Haggis. Before you react too strongly, let me explain. Traditional haggis contains certain sheep innards that the US FDA does not allow in food products. For adventurous Americans who want to know what haggis tastes like (pretty good, in my opinion), there is a company in Texas that sells an ‘Americanized Haggis’ consisting of ground lamb, a little beef liver, oats, onions, and all the traditional seasonings. You can order it from Amazon. It is pre-cooked and merely needs reheating.
Haggis, Neeps, and Tatties is a traditional meal in Scotland, served on Burns Night – the birthday of the Scottish poet Robert Burns. (One of Burns’ poems is entitled Address to a Haggis.)
Tatties are just mashed potatoes. Neeps is a mixture of rutabaga and carrot. In Scotland rutabagas are called Swedes or Swedish Turnips and as a result you will see recipes that mistakenly use turnip instead of rutabaga.
If you Google ‘haggis, neeps, and tatties’ you’l normally see each ingredient as a separate pile on the plate. I consider this to be the fine dining version of the dish. It is more visually appealing and includes a wonderful but easy whiskey cream sauce.
Start By Preparing the Neeps
1 pound rutabagas
3 medium carrots
Peel the rutabagas and carrots. Cut them into hunks of approximately equal size. Place them in boiling water. Boil them until they can be easily pierced with a fork (about 30 minutes). Remove the carrots and rutabagas from the water and drain. Place them in a food processor and process until thoroughly combined but still a little lumpy. Set aside.
Prepare the Tatties
1 pound Yukon Gold potatoes
1/2 stick (4oz) unsalted butter
1/4 cup cream
Peel the potatoes and quarter them. Place them in boiling water (a separate pot from the one used for the neeps). Boil until they can be easily pierced with a fork. (about 20 minutes). Remove the potatoes from the water and drain. Mash them just as you would for any mashed potato dish (I run them through a potato ricer). Add the butter and cream and stir with a spoon to thoroughly combine. Salt to taste.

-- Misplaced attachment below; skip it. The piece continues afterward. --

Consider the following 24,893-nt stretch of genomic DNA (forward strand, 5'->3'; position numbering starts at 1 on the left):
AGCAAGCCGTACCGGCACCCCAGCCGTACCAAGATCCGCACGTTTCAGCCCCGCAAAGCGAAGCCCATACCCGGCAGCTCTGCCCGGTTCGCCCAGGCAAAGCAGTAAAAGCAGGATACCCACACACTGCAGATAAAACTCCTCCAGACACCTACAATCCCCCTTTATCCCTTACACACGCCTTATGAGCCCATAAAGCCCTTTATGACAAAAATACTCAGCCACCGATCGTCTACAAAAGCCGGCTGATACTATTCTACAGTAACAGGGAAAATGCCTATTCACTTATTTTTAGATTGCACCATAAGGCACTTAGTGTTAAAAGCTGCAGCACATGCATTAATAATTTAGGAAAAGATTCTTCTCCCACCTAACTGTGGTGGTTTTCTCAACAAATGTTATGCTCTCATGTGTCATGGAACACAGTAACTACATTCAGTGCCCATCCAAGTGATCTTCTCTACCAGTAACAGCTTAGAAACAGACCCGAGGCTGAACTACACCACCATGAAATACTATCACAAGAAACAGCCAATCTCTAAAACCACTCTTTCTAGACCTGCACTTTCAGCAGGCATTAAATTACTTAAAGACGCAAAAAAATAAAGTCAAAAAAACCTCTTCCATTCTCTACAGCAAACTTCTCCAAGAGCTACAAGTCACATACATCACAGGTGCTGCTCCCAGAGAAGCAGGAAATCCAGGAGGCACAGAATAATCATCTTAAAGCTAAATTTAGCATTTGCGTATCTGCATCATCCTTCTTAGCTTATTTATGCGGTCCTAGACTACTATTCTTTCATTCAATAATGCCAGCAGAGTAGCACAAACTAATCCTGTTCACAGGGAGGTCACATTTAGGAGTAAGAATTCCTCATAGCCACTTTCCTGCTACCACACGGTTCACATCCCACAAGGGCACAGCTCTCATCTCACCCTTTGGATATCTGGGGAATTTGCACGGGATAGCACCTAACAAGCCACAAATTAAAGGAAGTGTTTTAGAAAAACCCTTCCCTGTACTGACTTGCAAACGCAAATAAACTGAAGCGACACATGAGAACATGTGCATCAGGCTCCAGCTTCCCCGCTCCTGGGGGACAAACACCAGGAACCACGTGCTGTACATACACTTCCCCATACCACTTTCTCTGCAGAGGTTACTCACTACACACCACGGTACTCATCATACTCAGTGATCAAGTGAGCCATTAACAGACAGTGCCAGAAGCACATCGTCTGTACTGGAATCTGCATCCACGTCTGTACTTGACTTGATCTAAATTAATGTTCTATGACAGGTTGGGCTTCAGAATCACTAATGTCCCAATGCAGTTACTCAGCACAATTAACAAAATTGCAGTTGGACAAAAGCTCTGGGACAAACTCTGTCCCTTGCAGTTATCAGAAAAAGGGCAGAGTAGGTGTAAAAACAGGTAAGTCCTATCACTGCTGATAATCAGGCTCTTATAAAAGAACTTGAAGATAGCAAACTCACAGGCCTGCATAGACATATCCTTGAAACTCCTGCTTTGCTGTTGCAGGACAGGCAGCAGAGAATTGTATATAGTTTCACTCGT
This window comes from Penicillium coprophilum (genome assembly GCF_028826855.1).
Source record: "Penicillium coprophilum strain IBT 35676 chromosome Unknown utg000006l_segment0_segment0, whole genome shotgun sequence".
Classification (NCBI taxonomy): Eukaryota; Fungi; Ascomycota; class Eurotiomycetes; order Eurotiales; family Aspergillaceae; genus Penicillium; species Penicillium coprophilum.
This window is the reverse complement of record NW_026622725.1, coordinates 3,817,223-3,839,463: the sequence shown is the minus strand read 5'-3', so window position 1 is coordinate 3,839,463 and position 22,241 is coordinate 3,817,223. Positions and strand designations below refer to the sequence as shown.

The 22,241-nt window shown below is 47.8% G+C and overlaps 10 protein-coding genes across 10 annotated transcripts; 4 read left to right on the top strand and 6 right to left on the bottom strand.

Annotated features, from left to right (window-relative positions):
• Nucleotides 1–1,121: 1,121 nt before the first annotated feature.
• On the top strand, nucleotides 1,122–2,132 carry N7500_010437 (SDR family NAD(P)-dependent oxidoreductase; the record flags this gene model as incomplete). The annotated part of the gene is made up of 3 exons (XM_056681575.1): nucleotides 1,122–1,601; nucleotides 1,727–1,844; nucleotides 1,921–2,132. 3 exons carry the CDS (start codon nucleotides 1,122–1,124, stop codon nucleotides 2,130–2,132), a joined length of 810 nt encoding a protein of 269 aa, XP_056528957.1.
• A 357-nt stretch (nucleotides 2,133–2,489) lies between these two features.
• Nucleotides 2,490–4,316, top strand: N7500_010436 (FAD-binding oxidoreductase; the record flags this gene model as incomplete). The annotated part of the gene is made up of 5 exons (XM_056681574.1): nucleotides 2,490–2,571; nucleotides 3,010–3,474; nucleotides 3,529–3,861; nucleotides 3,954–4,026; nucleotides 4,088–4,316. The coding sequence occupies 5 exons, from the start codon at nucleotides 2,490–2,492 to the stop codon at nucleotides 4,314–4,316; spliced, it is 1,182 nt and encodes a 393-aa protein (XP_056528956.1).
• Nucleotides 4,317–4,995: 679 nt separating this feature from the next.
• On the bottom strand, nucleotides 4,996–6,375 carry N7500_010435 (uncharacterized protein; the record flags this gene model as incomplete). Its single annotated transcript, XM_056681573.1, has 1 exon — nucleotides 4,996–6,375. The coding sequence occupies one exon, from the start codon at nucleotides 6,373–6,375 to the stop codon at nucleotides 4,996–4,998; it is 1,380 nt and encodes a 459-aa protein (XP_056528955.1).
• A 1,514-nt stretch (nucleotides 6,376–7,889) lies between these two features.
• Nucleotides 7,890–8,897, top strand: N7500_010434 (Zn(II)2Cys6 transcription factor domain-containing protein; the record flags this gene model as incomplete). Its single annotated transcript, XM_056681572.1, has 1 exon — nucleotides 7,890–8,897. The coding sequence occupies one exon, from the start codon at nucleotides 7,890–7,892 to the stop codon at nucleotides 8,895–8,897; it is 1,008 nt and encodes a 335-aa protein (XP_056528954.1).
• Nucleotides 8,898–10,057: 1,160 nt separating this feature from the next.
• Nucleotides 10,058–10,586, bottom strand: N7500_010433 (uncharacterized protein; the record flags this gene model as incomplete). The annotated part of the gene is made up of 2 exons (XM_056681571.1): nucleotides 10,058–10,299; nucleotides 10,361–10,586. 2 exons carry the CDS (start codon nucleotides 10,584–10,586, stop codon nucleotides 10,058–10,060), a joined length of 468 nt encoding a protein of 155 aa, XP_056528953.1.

This is the easy part. Just open the can and dump the contents into a saucepan over low heat.
Make the Whisky Cream Sauce
Did you know that the Gaelic term for whisky – Uisge Beatha – translates litterally to ‘water of life? And of course since this is a Scottish meal we would use a single-malt scotch.
1 Shallot, finely chopped
1/2 cup whisky
1/2 cup demi glace
1/2 cup cream
Cook the shallots over low heat until softened. Add the whisky and turn the heat up to medium-high. Let the whisky reduce to about a tablespoon. Add the demi glace and let it reduce by half. Add the cream. Reduce until thickened to your desired consistency.
I used a round cookie cutter as a form. Place the cookie cutter on a sheet pan, silpat mat, or similar. Spoon the haggis into the cookie cutter, pressing it in lightly with a spoon. Then carefully lift the cookie cutter straight up off the haggis. Move the cookie cutter to another spot on the sheet pan and repeat with the neeps. Then do it again with the tatties. You should end up with three ‘pucks’ of haggis, neeps, and tatties.
Spoon a little of the whiskey sauce onto the plate. Use a thin spatula to pick up the haggis puck and gently place it in the middle of the sauce. Do the same with the tatties puck, placing it gently on top of the haggis. Finally, do the same with the neeps puck placing it gently on top of the tatties. Use a small spatula to smooth the sides. Garnish with a sprig of rosemary.
About the Scotland Photos
These beautiful photos of Loch Fyne were taken by (and used with permission of) Susan Arbuckle, author of the Adventures Around Scotland blog.